CIRCUS MAXIMUS, Rome
Fantasy Chariot Races
De Ludi Circenses Imaginarî
Part 2 - The First Race
The alley outside the tavern was lit as daytime by the many torches carried by the throng on their way to Circus Maximus. Despite the heat and smoke rising from the torches the night was pleasant as generally the weather was in Rome around this time of the year.
This brings me to today. The calendar posted in the Forum indicated that it was the fifth day before the ides of Julius. Ludi Apollinaire were in full swing. After waiting nearly half a month for today’s races, we anxiously joined the crowd. To reach Circus Maximus we must traverse the labyrinth of narrow alleys that is the Subura, cross the Forum Romanum, go down the Velabrum and cut a corner of the Forum Boarium. Once at the gates of the north end of the Circus, we go around its western façade. Our preference is to sit on the west side to avoid having the afternoon sun shine in our faces.
Pace was slow at the beginning and then it gradually picked up along the way due to the excitement of watching the races mixed with fear of not finding seats until it became a mad rush with everyone pushing and shoving their way. The near end of the Circus was normally inundated with people even before dawn. Everyone wanted to be close to the finish line. The middle portion on both sides of the podium was usually filled with slaves who have spent the night at the Circus to save seats for their masters. We are known to have pushed aside a puny slave in our younger days, but recently most slaves were bodyguards with gladiator physiques. So, we rushed along the western side, scrambled up the stairs under a gate near the far end of the spine, elbowed our way through the corridors and begun a frenzied search for room wide enough for four people. I habitually looked for a female body to sit beside. If I must spend an entire day stuck shoulder, hip and thigh to another human body, that body might as well be a female one. Since that opportunity seldom comes, my next choice was to sit next to anyone who went to the baths the day before and did not reek of Cloaca Maxima, Rome’s great sewer tunnel.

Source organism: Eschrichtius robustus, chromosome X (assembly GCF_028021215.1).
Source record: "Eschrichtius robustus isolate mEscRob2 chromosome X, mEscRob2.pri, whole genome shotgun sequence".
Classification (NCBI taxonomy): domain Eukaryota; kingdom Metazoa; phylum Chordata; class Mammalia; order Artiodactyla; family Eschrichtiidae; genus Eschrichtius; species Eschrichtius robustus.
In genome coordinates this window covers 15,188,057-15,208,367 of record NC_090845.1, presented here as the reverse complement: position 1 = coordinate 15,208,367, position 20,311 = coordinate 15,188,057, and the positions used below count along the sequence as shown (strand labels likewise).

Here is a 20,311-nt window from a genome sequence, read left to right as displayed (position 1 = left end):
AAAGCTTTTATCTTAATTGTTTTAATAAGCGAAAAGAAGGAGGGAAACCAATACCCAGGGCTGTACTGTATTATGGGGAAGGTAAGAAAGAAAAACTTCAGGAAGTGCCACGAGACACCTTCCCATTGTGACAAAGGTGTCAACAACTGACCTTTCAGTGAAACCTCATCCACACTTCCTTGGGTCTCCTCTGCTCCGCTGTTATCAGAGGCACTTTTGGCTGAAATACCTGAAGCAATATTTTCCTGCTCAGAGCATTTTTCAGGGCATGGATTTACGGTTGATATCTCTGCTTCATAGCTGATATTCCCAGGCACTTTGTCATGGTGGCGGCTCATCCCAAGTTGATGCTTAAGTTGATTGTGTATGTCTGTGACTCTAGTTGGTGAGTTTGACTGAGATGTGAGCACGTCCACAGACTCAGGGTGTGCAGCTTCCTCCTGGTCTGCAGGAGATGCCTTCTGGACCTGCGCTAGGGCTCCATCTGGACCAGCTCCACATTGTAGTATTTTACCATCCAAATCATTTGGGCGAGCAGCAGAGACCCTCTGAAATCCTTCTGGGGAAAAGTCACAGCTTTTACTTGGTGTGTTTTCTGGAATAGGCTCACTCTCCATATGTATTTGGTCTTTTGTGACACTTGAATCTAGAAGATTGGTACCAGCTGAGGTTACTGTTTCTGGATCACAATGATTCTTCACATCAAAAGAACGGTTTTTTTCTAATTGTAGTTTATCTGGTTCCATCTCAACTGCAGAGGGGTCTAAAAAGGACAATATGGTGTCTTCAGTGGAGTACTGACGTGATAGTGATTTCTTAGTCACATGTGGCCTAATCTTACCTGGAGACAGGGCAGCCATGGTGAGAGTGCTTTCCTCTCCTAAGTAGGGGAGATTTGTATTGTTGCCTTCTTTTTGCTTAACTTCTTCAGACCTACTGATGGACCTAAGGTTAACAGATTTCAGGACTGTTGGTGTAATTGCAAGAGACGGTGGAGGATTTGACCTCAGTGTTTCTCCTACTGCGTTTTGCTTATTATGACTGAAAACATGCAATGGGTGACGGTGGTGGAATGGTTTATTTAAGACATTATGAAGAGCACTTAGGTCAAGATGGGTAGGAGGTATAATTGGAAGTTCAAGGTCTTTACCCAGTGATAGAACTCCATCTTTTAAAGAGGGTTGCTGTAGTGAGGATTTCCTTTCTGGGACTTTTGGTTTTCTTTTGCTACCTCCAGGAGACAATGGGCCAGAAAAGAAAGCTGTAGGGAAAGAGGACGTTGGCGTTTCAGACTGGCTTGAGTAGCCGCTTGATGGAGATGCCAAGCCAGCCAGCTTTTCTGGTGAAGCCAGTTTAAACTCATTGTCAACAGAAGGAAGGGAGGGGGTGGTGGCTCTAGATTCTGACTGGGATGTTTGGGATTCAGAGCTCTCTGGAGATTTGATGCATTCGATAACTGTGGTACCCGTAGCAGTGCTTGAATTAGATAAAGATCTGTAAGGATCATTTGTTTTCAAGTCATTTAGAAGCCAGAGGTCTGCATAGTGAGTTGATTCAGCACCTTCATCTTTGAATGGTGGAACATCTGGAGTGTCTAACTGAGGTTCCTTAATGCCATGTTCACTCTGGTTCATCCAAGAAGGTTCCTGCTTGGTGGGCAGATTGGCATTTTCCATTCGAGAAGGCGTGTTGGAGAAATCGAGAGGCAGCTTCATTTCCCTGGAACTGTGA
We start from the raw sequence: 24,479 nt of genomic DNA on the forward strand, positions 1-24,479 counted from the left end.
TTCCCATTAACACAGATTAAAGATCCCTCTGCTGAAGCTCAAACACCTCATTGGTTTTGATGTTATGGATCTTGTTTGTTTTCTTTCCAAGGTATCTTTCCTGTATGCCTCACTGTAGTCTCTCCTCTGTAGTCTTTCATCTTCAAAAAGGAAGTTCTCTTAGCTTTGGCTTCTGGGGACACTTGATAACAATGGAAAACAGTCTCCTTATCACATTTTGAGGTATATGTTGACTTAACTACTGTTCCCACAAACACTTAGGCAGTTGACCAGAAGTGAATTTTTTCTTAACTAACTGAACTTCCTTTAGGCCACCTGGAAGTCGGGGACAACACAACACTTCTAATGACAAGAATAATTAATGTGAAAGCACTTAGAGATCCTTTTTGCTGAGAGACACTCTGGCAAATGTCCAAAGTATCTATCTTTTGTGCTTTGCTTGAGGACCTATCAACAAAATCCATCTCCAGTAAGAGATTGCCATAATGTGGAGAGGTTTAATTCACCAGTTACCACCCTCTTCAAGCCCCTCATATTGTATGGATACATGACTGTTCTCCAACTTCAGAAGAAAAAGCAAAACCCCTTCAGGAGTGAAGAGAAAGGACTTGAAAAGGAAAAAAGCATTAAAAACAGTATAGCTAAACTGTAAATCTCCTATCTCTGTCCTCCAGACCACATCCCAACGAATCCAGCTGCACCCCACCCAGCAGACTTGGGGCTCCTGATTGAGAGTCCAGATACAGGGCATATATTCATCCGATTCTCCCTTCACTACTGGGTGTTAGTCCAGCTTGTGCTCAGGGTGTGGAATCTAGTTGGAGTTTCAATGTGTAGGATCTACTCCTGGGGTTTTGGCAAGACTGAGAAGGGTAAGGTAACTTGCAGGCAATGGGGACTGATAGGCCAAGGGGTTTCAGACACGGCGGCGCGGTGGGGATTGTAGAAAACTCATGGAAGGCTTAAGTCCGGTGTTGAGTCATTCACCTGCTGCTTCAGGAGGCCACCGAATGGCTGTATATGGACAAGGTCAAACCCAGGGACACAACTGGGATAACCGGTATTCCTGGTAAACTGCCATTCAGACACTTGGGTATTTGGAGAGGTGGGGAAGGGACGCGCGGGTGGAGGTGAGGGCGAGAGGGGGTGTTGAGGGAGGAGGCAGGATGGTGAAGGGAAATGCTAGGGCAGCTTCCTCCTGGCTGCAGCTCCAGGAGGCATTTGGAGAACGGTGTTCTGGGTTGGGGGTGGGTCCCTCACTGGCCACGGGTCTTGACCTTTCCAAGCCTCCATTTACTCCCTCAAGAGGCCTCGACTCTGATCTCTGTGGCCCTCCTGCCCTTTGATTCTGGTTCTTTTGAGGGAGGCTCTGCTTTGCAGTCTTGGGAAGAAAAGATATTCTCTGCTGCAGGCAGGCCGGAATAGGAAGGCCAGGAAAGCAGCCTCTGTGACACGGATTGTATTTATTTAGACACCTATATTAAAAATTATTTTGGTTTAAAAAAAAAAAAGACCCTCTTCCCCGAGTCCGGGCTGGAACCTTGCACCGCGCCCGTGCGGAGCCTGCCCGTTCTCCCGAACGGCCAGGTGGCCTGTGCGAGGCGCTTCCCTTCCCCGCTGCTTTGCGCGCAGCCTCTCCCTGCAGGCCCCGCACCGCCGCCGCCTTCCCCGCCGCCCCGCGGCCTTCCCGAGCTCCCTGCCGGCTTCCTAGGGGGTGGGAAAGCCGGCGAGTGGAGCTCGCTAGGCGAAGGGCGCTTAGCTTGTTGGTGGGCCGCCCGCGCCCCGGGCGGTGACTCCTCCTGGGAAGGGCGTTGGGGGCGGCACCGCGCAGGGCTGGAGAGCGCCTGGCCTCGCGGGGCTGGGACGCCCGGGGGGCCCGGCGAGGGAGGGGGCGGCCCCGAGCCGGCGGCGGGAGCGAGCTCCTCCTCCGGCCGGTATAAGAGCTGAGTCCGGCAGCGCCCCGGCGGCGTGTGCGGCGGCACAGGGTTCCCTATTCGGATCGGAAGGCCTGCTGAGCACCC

We found seats in a row above a group of rowdy fans of the Whites faction, next to a tall and lanky fellow who kept poking with his knees the back of the guy in front. Wanting to be neighborly, I turned my head to face him and flashing a 32-tooth grin I said to him: “Citizen, it is going to be a nice day”.
His head straight up, eyes fixed across the Circus, palm of his hands on slightly spread knees, my neighbor scowled and said nothing.
“Futui him.“ If he is sorry now that we sat next to him, he will be sorrier later on when I jab him in the ribs as I score the races on my wax tablet. Could it be that after spending the night at the tavern we smelled like four jars of Falernian wine? No, not the Falernian! Falernian is a good wine. We probably stunk as four newly emptied jars of cheap swill.
Sun was not up yet. The sky has begun turning pale blue behind Caelius. The mass of people, dressed in white togas or white stolas, was fast filling up the last available seats around the curved ends of the Circus. To a distant observer from the top of Mons Aventinus, the Circus might have appeared as a white flower spreading its petals to the rising sun.
This time of a day at the races was the most boring. There is nothing to do but wait, first for the consul and his retinue of hundreds to arrive followed by the priests at the head of a procession of slaves carrying incense burning urns and statues of gods and goddesses and then for the chariot teams to present themselves and lastly for the musicians to take their place on the towers flanking the cages.
Did I say “lastly”? That was wrong. The last to arrive was invariably the emperor who would leisurely saunter to the podium from his palace behind the Circus. Then and only then the races could start.
Each new arrival was greeted by a tremendous applause, with everyone standing on their feet. I have seen it all a hundred of times ever since my father took me to my first race in the month of Martius of my 16th year, the day I wore my first toga virilis. When the consul arrived, while everyone was standing turned sideways and clapping in his direction, the hip of the guy above me nearly pushed me down the stands. The guy was short and had a mid-drift wider than the seat. I took a sideway glance. My head was on the level his large round behind. I feared that the night before he might have had something for dinner that gave him gas.